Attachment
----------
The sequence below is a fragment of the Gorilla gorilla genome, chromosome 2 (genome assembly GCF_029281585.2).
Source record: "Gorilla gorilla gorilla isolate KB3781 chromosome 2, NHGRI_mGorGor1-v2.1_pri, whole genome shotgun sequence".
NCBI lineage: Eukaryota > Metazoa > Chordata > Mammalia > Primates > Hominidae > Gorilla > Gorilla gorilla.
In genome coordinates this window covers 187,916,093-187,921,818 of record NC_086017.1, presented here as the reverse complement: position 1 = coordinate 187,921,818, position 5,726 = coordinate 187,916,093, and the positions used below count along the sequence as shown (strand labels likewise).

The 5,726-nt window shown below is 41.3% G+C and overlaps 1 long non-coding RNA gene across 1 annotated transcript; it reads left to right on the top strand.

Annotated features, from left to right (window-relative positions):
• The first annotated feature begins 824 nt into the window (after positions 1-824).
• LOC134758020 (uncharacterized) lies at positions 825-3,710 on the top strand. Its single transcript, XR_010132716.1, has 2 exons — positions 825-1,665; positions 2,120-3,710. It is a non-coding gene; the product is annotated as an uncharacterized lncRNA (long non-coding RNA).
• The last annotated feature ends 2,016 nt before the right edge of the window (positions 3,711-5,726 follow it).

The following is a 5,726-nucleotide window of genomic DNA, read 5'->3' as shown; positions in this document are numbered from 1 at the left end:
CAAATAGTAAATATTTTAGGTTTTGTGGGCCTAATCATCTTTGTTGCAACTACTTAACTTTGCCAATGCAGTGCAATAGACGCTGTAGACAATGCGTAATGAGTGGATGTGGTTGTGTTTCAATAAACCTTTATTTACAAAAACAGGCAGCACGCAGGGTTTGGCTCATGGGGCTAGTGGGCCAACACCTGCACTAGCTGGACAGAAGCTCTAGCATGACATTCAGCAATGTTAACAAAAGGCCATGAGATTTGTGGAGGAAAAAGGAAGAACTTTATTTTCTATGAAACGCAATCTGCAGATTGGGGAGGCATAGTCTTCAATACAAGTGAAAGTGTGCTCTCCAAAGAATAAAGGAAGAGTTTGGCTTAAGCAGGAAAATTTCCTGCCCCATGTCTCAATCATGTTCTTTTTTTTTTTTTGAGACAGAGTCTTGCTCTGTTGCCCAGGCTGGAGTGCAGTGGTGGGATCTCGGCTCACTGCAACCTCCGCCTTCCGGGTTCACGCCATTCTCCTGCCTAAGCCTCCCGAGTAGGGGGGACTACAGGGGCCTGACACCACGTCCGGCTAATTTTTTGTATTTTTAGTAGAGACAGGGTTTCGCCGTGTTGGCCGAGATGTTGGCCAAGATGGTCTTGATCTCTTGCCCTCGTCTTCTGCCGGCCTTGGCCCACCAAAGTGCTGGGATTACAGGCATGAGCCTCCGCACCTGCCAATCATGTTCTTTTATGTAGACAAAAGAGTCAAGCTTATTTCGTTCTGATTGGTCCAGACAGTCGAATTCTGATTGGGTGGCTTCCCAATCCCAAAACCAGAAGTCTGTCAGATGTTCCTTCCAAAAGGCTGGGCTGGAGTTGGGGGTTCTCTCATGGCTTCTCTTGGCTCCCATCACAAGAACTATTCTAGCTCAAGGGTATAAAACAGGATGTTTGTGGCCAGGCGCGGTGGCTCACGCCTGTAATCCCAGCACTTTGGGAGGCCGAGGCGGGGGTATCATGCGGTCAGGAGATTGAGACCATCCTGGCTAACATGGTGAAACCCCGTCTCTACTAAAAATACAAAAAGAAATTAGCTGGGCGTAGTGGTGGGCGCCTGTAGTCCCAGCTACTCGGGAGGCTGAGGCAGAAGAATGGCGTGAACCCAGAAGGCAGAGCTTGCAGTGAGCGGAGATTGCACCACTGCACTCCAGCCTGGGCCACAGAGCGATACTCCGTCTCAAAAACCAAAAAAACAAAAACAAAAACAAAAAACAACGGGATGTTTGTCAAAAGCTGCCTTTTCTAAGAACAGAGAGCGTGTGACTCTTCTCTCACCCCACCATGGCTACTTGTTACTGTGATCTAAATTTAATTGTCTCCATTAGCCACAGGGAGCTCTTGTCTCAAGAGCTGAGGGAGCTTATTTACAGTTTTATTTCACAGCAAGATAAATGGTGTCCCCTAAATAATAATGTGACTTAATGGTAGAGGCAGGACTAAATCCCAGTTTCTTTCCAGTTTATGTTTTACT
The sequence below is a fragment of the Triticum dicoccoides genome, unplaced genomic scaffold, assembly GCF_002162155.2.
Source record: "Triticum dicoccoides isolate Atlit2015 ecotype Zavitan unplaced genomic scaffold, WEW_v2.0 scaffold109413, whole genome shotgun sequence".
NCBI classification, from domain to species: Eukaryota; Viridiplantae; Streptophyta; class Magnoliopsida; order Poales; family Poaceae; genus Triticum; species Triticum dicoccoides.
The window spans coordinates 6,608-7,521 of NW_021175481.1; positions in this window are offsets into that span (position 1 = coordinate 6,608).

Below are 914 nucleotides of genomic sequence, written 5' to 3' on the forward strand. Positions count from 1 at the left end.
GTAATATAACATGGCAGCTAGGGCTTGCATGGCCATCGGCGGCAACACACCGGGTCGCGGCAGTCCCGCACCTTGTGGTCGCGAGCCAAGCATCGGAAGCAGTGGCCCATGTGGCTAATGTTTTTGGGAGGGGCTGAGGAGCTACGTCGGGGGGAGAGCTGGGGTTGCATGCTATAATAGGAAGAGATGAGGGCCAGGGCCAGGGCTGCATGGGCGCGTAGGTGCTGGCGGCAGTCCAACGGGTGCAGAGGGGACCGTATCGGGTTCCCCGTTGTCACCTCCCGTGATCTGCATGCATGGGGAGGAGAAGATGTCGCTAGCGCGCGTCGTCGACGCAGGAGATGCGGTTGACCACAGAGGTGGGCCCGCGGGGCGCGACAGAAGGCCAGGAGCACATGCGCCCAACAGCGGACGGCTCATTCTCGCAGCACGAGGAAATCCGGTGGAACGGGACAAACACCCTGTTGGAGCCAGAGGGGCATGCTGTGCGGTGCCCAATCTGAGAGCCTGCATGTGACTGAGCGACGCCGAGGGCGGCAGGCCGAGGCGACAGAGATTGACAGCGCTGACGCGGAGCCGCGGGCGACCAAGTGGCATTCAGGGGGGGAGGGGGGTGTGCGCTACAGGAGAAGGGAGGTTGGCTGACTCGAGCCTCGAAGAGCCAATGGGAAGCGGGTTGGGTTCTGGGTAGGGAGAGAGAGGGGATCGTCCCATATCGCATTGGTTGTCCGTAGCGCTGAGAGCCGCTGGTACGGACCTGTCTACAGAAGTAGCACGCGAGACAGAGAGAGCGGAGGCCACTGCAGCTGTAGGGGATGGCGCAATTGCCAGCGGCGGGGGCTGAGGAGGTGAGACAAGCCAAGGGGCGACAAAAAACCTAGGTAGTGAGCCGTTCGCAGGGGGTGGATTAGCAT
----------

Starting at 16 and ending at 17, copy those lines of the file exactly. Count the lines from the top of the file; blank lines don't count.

Below are 914 nucleotides of genomic sequence, written 5' to 3' on the forward strand. Positions count from 1 at the left end.
GTAATATAACATGGCAGCTAGGGCTTGCATGGCCATCGGCGGCAACACACCGGGTCGCGGCAGTCCCGCACCTTGTGGTCGCGAGCCAAGCATCGGAAGCAGTGGCCCATGTGGCTAATGTTTTTGGGAGGGGCTGAGGAGCTACGTCGGGGGGAGAGCTGGGGTTGCATGCTATAATAGGAAGAGATGAGGGCCAGGGCCAGGGCTGCATGGGCGCGTAGGTGCTGGCGGCAGTCCAACGGGTGCAGAGGGGACCGTATCGGGTTCCCCGTTGTCACCTCCCGTGATCTGCATGCATGGGGAGGAGAAGATGTCGCTAGCGCGCGTCGTCGACGCAGGAGATGCGGTTGACCACAGAGGTGGGCCCGCGGGGCGCGACAGAAGGCCAGGAGCACATGCGCCCAACAGCGGACGGCTCATTCTCGCAGCACGAGGAAATCCGGTGGAACGGGACAAACACCCTGTTGGAGCCAGAGGGGCATGCTGTGCGGTGCCCAATCTGAGAGCCTGCATGTGACTGAGCGACGCCGAGGGCGGCAGGCCGAGGCGACAGAGATTGACAGCGCTGACGCGGAGCCGCGGGCGACCAAGTGGCATTCAGGGGGGGAGGGGGGTGTGCGCTACAGGAGAAGGGAGGTTGGCTGACTCGAGCCTCGAAGAGCCAATGGGAAGCGGGTTGGGTTCTGGGTAGGGAGAGAGAGGGGATCGTCCCATATCGCATTGGTTGTCCGTAGCGCTGAGAGCCGCTGGTACGGACCTGTCTACAGAAGTAGCACGCGAGACAGAGAGAGCGGAGGCCACTGCAGCTGTAGGGGATGGCGCAATTGCCAGCGGCGGGGGCTGAGGAGGTGAGACAAGCCAAGGGGCGACAAAAAACCTAGGTAGTGAGCCGTTCGCAGGGGGTGGATTAGCAT